1/2 tsp ground cumin
2 tsp coconut oil

1 13.5-oz coconut milk (try to find one without any preservatives or additives)
13.5 oz water

6 oz somen noodles (soba would be great here as well) 
6 oz extra firm tofu, cut into thin strips
1 small sweet potato, cut into wedges or 1/2-inch strips
1 chinese eggplant, sliced into 1/4 inch circles and halved
1 cup mushrooms of your choosing, sliced
3 stalks spring onions, halved
10 cherry tomatoes, cut in half

cilantro, for garnish
fresh red chile slices, for garnish

To make the curry paste, chop each of the ingredients into small pieces. In a mortar and pestle, grind the ingredients together – start with one, then once it’s mashed nicely, add another, and so on. Add a bit of kosher or other flaky salt with each ingredient to help macerate each one. At the end, you should have a nice paste, but if you’re having a hard time getting it to that consistency in the m&p, you can use a blender or food processor.

In a large pot, scoop a big heaping tablespoon of the coconut cream that gathers on one end of the can into a pan. Stir it around and let it sizzle. Add the curry paste and let cook for a couple minutes. Add the rest of the coconut milk and cream and water. Also add the tofu. Turn heat to medium low and let it slowly warm.

Meanwhile, cook your veggies and noodles (according to package directions). Here’s how I did my veg, but feel free to use your favorite method:
Sweet potatoes: steamed
Eggplant: grilled (on a grill pan)
Mushrooms: pan-fried
Spring onions: grilled (on a grill pan)

When everything is ready to go, add it all to the pot with the coconut curry. Toss the tomatoes in at this point as well. Taste for seasoning (add salt if it tastes bland or just off). Garnish with cilantro and red chiles.

Roasted Balsamic Strawberry Frozen Yogurt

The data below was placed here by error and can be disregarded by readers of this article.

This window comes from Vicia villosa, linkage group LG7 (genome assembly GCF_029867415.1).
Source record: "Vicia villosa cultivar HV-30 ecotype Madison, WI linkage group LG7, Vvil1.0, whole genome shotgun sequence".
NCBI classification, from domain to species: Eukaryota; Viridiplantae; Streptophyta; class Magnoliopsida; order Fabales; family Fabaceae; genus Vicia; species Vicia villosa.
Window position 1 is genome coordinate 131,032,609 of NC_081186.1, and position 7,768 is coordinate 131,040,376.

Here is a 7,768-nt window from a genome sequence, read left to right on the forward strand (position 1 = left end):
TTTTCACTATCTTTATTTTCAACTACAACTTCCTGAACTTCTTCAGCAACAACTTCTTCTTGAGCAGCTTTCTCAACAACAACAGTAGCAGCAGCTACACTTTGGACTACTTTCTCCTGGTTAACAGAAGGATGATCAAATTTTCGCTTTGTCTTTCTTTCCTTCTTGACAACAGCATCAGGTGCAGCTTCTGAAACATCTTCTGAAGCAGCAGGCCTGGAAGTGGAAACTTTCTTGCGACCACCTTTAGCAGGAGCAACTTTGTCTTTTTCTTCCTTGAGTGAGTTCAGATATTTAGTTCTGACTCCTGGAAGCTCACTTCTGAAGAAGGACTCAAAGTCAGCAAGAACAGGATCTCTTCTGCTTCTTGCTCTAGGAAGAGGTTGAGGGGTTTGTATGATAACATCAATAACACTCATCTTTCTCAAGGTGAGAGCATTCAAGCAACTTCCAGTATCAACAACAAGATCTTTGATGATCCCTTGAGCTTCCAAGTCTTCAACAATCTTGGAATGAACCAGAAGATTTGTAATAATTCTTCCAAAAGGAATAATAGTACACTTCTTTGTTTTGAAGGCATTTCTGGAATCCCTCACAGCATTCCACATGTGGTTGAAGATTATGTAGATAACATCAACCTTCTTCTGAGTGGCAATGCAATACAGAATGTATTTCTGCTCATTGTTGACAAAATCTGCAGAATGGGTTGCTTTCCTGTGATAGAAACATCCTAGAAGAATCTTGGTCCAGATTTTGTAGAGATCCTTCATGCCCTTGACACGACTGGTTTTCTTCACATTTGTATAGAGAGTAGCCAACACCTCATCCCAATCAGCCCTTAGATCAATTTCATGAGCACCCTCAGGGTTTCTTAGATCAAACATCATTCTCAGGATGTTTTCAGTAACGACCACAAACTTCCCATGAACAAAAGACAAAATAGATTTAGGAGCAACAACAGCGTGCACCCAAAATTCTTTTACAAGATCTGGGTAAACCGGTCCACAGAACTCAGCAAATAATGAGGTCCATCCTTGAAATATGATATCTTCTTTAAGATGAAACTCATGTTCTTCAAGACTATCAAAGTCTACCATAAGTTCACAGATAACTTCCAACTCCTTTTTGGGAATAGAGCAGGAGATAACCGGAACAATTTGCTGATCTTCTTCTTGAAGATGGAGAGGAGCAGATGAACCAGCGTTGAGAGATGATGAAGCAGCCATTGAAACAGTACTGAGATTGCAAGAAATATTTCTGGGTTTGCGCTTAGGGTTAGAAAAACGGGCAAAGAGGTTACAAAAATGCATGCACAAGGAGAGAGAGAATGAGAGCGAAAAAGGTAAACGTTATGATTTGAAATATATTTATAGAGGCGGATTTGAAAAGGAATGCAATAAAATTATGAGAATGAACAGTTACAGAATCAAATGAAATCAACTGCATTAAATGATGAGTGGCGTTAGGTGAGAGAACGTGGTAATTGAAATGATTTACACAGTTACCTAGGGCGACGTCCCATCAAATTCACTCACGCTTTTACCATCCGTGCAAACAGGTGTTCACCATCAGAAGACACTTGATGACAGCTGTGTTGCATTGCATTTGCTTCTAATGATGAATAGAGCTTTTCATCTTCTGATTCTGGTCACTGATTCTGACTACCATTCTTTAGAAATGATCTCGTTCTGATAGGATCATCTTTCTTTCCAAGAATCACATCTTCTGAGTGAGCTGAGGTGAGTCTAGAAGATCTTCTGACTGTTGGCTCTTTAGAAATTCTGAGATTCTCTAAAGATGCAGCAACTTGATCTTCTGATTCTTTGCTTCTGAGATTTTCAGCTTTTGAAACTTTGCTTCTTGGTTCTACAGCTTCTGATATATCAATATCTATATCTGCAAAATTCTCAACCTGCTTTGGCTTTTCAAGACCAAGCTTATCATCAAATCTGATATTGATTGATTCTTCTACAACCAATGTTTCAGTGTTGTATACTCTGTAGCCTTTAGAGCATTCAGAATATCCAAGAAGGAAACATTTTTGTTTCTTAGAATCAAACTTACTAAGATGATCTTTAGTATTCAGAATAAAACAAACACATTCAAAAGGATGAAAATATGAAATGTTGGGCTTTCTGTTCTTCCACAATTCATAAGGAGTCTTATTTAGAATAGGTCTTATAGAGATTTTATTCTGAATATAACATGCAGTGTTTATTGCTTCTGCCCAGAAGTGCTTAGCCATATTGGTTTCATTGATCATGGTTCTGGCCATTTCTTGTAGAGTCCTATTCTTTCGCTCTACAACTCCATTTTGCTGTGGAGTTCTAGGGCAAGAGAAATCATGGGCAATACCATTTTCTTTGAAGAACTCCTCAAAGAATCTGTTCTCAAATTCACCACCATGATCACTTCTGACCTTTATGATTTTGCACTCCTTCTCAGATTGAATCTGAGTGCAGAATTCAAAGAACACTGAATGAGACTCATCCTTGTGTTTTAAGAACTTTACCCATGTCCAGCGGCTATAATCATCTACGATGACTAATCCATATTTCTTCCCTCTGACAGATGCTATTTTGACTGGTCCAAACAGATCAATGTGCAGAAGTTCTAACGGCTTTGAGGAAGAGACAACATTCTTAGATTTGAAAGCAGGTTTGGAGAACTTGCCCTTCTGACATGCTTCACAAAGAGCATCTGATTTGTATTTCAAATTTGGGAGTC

A couple years ago, I read this recipe for roasted strawberries and thought, “why would one want to alter a perfect summer strawberry?” Then I bought two pounds of strawberries at Costco – admittedly not perfect summer strawberries – and decided to try it. WOW. wow. The beauty of roasting strawberries is that it coaxes this deep, rich flavor out of even mediocre strawberries. I’m still not sure I would roast those little bright red beauties from the farmer’s market – those just taste too good on their own – but for every other strawberry in the world, this will now be my go-to preparation.

Roasted Balsamic Strawberry Frozen Yogurt

This was also my first stab at a frozen dessert, and I must say… again… wow. The key here is to consistently churn and stir the yogurt as it’s freezing. If you have an ice cream maker, that works as well, but you can still get pretty nice results by just pulling the bowl out of the freezer every 30 minutes to an hour to stir the mixture around. The more frequently you pull it out and stir it, the creamier the result. As an experiment, I just let a bowl of yogurt freeze without any stirring. I ended up with a bowl of ice, essentially.

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I don’t really like big frozen strawberry chunks in my ice cream or frozen yogurt, so I just used the balsamic strawberry sauce that results from the roasting to flavor the yogurt and then poured the fruit over the top for serving. Much better than giant frozen chunks of strawberries mixed in. You might also notice some raspberries in these pictures. I had a few of those and therefore tossed them in as well.

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Roasted Balsamic Strawberry Frozen Yogurt

1 pound fresh strawberries, leaves removed, halved
1/4 cup balsamic vinegar
pinch or two of salt

1 quart full-fat plain yogurt
4 tablespoons maple syrup

finely shredded mint, to garnish

Preheat the oven to 350. On a deep baking tray, scattered the strawberries and cover with a bit of salt and the vinegar. Toss around to coat all the berries, then spread the berries into a single layer in the dish. Bake for 35-40 minutes. When done roasting, pour the strawberries and all the juices into a bowl and set aside.

In a metal bowl, combine the yogurt, maple syrup, and 1/2 cup of the liquid that results from roasting the strawberries. Have a taste here… the yogurt should taste just slightly too sweet. When it freezes, that sweetness will dull a bit and be perfect. Put the bowl in the freezer. Every 30 minutes to one hour, pull the bowl out and stir the mixture, being sure to scrape down the sides and incorporate any icy parts. Continue to do this until it reaches the consistency you like, between 4 and 6 hours.

When ready to serve, scoop the frozen yogurt into a bowl, top with roasted strawberries and a bit more sauce, and garish with fresh mint.